With the Tall Ships event in Hartlepool coming up, I started to think about what makes a good event for someone with a disability. For as long as I can remember, I’ve liked having things to look forward to. Having things lined up in the calendar makes life more exciting. I love travelling, music festivals and going to events with my friends but doing these things requires a lot of forward thinking.
I’m sure that anyone within the disability community would agree that planning ahead is essential. Simple things like parking, easy access to toilets, viewing platforms etc are a bonus for non disabled people but for disabled people, it is the difference between being able to attend or not. It is virtually impossible to be spontaneous and turning up to events without first checking your needs will be met is a bad idea. Which is why it is important to have a ‘disabled access’ information page on the event’s website, with clear and concise information such as maps, seating, medication storage, use of strobe lighting and most importantly, contact details for further queries.
A festival in Glasgow I go to regularly has an ‘Accessibility’ page on their website, which has information on how to book accessible tickets and companion tickets, the accessible facilities they provide, and maps of the festival. Most train websites in the UK have accessible sections, as do hotels. Failing that, I contact them over the phone. All of this ensures that I can book my trip in advance with plenty of time to make any necessary arrangements leading up to it. I have booked to go to a local festival this summer, all I had to do was email them explaining my access needs and they responded by ringing me to talk through everything and answer any questions I had. This has left me feeling confident about my trip, I know the festival is well thought out, with disability accommodations being a priority.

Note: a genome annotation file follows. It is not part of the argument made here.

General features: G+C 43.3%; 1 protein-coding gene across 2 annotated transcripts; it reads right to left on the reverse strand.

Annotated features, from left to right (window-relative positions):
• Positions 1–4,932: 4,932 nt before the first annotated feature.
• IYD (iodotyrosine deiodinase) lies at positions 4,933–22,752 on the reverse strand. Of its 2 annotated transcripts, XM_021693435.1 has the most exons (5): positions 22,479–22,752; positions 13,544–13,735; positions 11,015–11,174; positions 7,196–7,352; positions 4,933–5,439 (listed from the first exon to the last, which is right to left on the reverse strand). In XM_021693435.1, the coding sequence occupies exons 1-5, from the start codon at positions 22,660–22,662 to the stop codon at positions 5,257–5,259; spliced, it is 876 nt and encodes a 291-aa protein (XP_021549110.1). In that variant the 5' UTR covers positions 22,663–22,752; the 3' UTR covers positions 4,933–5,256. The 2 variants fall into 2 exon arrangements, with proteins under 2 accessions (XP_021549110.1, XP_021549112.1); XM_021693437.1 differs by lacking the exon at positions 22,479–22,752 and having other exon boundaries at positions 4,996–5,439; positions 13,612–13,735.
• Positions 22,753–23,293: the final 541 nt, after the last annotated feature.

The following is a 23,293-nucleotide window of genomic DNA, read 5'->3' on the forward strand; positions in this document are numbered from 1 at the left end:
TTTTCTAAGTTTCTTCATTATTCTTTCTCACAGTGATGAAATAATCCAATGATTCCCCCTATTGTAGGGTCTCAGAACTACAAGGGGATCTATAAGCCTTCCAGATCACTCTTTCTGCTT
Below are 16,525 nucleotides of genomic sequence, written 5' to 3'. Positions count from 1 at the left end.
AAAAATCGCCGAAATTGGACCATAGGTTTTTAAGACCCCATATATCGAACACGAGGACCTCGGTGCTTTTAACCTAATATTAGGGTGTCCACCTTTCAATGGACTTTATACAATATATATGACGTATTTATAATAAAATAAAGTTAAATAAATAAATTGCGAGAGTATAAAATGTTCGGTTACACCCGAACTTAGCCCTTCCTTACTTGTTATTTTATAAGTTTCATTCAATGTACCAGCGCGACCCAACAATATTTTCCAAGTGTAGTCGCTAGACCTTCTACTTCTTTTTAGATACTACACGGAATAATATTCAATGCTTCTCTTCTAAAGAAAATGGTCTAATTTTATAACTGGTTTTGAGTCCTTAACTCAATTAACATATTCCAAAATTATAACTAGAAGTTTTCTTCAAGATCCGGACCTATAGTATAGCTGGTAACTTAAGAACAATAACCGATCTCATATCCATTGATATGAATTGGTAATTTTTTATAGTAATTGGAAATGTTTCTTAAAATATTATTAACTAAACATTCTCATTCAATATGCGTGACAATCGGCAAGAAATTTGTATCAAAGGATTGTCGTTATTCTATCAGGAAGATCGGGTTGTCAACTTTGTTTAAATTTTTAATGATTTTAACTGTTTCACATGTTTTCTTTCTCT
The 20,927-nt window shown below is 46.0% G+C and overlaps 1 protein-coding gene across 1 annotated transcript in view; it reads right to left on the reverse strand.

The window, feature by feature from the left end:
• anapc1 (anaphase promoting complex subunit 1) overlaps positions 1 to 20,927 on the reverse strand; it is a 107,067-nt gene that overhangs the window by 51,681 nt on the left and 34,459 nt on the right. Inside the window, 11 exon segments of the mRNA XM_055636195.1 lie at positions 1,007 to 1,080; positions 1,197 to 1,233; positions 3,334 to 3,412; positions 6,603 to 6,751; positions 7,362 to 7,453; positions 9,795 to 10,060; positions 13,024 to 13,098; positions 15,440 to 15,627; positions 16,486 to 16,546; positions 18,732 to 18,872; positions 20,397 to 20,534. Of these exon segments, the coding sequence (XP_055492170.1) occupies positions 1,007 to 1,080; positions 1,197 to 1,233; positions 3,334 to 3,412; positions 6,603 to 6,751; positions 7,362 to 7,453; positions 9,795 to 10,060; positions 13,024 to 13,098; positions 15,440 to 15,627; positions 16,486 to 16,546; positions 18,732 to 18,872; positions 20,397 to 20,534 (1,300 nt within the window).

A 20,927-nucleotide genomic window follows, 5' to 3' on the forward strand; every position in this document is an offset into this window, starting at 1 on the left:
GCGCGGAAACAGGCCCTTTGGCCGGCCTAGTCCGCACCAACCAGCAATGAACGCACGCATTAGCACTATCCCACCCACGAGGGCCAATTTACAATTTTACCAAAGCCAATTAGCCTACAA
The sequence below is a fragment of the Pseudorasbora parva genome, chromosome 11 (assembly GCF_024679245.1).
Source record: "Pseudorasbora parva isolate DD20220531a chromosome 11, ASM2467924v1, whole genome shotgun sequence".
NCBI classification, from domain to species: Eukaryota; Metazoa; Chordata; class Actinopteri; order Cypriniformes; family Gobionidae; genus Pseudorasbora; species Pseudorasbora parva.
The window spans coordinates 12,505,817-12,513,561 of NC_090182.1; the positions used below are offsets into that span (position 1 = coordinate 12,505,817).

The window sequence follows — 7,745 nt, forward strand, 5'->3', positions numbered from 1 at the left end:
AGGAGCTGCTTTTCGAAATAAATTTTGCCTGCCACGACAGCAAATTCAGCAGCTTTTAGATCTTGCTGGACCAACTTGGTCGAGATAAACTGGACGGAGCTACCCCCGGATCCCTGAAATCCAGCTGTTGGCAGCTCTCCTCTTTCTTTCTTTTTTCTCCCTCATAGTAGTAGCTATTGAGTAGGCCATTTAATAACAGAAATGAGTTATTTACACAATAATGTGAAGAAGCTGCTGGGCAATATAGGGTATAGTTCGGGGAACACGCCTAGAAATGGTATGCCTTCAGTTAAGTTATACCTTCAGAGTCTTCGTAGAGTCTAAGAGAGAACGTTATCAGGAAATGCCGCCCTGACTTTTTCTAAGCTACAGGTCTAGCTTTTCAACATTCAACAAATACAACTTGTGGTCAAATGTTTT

It’s not just the actual event that needs to be sorted in advance, but accommodation and travel too. Accessible hotel rooms don’t come easy and jumping on the subway/ a bus when you get to whichever city you’re going to is usually not an option in a wheelchair. Luckily, I take a lot of trains so I know exactly how to book accessible train journeys and majority of the time I feel confident enough to go alone. The festival in Glasgow even provide a list of hotels on their website, within walking distance of the festival, which is really useful information to have. Most of the accommodations disabled people need are vital for them enjoying these events but one of the most significant things to me is people’s attitudes. How people treat you and the staff’s willingness to help can make all the difference.
Author ~ Georgia Hart
Hi! I’m 26 years old and beyond excited about joining the team at CLIP. When I was fifteen years old, I was diagnosed with a rare life threatening condition which completely flipped my world upside down. Since then, I’ve learnt how to adapt and navigate life with a chronic illness whilst also developing a keen interest in helping other people in similar situations. Making things more inclusive and accessible is really important to me, which is why CLIP means so much.